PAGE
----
• Fundamental component of part of the original reference signal f1 =
  • Fundamental component of rectangular pulse f2 =

CEDT, INDIAN INSTITUTE OF SCIENCE, BANGALORE, INDIA

slide34

1

0.9739

0.9524

0.9111

MI

0.8796

0.8482

0.8168

0.7854

0

10

20

30

40

50

60

70

80

90

q

Linearization of the Multi-level SVPWM in the Over-Modulation Region

  • The relationship between modulation index MI and clamping angle q
  • Thus if MI is known, the clamping angle q can be determined
  • The modified reference signal is clamped for the angle q to π-θand π+θ to 2π-θ

CEDT, INDIAN INSTITUTE OF SCIENCE, BANGALORE, INDIA

slide35

0.5

0

00

π

π/3

π/2

π/6

2π/3

wt

Linearization of the Multi-level SVPWM in the Over-Modulation Region

Principle of the proposed SVPWM in the over-modulation region

  • Modified reference signal
  • Reference signal goes out of the carrier two times in the positive half cycle

CEDT, INDIAN INSTITUTE OF SCIENCE, BANGALORE, INDIA

slide36

0.5

θ0

(2π/3-θ)0

0

π/3

π

π/2

π/6

2π/3

wt

00

Linearization of the Multi-level SVPWM in the Over-Modulation Region

Principle of the proposed SVPWM in the over-modulation region

  • The reference signal is clamped to 0.5 twice in +ve half cycle
  • Again the fundamental component of the modified reference signal is same as original reference signal

CEDT, INDIAN INSTITUTE OF SCIENCE, BANGALORE, INDIA

slide37

Linearization of the Multi-level SVPWM in the Over-Modulation Region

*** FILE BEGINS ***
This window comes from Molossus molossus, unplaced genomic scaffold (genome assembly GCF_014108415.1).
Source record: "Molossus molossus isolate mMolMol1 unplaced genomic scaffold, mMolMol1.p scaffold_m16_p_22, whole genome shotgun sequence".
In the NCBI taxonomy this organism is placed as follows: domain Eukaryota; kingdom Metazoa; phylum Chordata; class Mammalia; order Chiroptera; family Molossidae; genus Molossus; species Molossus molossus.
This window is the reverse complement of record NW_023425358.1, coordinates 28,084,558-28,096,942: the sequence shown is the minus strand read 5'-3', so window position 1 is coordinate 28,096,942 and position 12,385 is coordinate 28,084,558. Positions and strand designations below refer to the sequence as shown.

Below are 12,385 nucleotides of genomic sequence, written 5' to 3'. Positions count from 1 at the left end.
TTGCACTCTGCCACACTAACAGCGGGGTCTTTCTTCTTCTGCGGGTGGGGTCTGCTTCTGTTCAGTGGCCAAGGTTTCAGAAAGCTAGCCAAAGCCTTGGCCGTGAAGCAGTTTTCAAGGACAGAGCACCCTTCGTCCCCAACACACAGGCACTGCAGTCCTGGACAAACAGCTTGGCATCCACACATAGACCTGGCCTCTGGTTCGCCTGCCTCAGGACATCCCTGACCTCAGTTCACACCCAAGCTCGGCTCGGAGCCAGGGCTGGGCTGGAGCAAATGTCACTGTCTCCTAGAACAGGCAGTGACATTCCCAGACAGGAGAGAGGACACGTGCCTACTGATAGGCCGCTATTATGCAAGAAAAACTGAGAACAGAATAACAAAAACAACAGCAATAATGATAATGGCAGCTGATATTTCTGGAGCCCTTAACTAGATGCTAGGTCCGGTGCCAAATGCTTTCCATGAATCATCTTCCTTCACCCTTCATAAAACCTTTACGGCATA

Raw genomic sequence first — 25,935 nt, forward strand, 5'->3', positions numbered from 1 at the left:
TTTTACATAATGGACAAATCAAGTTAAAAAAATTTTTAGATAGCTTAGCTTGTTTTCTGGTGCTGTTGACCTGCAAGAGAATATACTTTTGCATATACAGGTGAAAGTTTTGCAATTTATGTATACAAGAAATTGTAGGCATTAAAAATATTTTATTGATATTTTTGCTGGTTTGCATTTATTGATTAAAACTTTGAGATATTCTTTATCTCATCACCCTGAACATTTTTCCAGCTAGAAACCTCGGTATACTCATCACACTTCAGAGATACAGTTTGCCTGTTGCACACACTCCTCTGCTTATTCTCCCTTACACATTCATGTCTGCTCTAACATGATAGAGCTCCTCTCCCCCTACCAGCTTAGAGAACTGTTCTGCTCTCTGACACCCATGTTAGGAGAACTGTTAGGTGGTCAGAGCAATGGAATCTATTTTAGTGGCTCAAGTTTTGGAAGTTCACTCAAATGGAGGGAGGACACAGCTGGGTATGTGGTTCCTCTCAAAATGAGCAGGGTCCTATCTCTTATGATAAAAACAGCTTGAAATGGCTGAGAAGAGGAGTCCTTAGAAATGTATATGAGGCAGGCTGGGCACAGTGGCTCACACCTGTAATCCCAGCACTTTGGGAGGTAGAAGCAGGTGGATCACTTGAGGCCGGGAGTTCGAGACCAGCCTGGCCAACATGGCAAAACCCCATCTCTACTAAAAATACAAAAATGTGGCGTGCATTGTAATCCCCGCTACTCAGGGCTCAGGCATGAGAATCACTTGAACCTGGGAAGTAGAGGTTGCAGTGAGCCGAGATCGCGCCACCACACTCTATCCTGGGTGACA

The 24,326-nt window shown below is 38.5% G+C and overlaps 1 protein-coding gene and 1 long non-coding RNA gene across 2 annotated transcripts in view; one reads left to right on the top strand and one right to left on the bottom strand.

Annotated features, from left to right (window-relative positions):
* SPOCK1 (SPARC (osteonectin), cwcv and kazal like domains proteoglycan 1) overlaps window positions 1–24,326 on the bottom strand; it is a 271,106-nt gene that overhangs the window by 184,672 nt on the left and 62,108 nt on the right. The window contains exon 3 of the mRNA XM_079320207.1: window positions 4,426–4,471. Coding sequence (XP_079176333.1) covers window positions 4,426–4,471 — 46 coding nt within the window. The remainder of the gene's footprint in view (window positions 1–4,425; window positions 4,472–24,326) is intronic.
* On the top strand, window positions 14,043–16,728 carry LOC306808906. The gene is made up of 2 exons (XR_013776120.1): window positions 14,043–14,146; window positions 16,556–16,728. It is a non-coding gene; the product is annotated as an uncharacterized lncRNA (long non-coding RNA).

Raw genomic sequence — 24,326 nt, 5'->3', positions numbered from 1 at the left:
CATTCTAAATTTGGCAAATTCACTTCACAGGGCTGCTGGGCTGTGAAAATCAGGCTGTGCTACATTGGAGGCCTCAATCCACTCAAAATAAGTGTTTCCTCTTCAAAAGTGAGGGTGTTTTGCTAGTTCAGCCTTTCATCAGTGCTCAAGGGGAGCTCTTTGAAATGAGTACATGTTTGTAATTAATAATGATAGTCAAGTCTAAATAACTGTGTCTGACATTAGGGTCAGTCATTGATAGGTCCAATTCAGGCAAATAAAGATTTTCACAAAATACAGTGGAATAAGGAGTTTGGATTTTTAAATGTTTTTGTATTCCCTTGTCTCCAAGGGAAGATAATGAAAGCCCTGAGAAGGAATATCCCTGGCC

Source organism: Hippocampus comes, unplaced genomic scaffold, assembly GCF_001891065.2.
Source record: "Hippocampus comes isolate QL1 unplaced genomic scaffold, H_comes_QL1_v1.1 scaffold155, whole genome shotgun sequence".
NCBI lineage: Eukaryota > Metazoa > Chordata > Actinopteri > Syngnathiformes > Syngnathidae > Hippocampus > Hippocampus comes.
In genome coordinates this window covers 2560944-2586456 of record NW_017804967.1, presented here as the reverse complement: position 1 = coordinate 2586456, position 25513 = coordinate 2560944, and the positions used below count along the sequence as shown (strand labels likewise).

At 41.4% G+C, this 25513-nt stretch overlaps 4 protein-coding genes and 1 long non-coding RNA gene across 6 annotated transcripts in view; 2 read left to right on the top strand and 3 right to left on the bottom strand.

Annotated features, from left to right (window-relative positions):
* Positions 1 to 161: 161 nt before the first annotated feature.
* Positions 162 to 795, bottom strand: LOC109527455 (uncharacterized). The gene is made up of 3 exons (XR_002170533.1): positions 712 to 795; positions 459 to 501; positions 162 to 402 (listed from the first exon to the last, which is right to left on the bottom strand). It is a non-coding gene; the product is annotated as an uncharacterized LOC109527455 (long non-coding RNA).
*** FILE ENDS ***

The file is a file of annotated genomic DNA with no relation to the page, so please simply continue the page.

Principle of the proposed SVPWM in the over-modulation

  • The fundamental component of the original reference signal f1 between q to 2π/3-θ

0.5

θ0

(2π/3-θ)0

  • The fundamental component of rectangular pulse f2 between q to 2π/3-θ

0

0.5

  • For the fundamental component of the modified reference signal to be same as original signal,

θ0

(2π/3-θ)0

0

π/3

π/2

wt

π/6

00

CEDT, INDIAN INSTITUTE OF SCIENCE, BANGALORE, INDIA

slide38

Linearization of the Multi-level SVPWM in the Over-Modulation Region

Principle of the proposed SVPWM in the over-modulation

  • The relationship between modulation index MI and clamping angle q
  • Thus if MI is known, the clamping angle θ can be determined
  • Clamping of the modulating signal starts when

0.5

and clamping angle θ is equal to π/3

  • When clamping angle = π/6, k =0.60337
  • Thus the clamping scheme can be used only in the range 0.577<k <0.60337 as the clamping starts at an angle less than π/6, where modulating wave is (3/2)ksin(wt) instead of